CancerHuman InterestPreventive MedicineRespiratory



Radon gas is a naturally occurring radioactive material found in the soil and groundwater that develops from the chemical breakdown (decay) of uranium, thorium, and radium found in rocks and the soil. It is colorless, odorless, and soluble in (it mixes with) water. A fact I did not know is that uranium and other radioactive substances are found in the soil in nearly every part of the world. The United States is not exempt from the presence of radon nor are Americans immune to its effects on their health. Radon gas is ubiquitous in indoor and outdoor air. When radon is released into the outside air, it disperses into the atmosphere and is therefore harmless.

However, when radon gas is released into to a confined space, such as the basements and below-ground levels of a dwelling (home, apartment, etc.), the concentration of radon reaches critical levels that can have significant health consequences for the residents of that dwelling. The major concern is the known relationship between radon gas and lung cancer in both smokers and non-smokers. Several studies have concluded that radon exposure is the second leading cause of lung cancer, which in turn is the leading cause of cancer deaths worldwide. One study that included data from 66 countries stated that “lung cancer deaths from radon represent 3% of the total cancer deaths in these countries and a substantial proportion of lung cancer mortality [deaths] worldwide.” Radon exposure is more than just a casual problem. “The risk of lung cancer incidence increases with radon exposure,” especially in areas where higher concentrations are prevalent. “In smokers, lung cancer risk increases markedly [smokers exposed to radon are 8 times more likely to get lung cancer] as radon concentration increases.” Small cell lung cancer is the type of cancer caused by radon exposure.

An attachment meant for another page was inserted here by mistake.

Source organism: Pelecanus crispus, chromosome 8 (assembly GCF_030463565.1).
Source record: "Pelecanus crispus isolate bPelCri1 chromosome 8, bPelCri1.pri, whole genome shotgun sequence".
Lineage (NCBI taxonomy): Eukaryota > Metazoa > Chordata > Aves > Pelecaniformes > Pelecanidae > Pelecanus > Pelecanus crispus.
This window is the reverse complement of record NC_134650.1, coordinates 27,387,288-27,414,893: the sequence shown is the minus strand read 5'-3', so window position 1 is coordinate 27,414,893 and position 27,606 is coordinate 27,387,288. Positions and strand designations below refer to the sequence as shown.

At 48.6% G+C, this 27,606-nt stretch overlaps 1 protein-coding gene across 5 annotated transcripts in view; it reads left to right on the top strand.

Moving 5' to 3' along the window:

How does radon get into a dwelling? Radon is the result of the decay of radioactive elements in the soil. Being a gas, it seeps through the soil and enters a building through cracks in the foundation structure. When released into the air, radon “gives rise to atoms of new elements, called radon progeny, which are electrically charged” and are found attached to indoor dust particles. Being confined to a closed space, these dust particle are inhaled into human lungs and begin emitting radiation that damages lung cells. Prolonged exposure and high concentrations of these progeny damage the DNA of lung cells with the end result being lung cancer. Radon is also found in the dwelling’s water if it is from a well.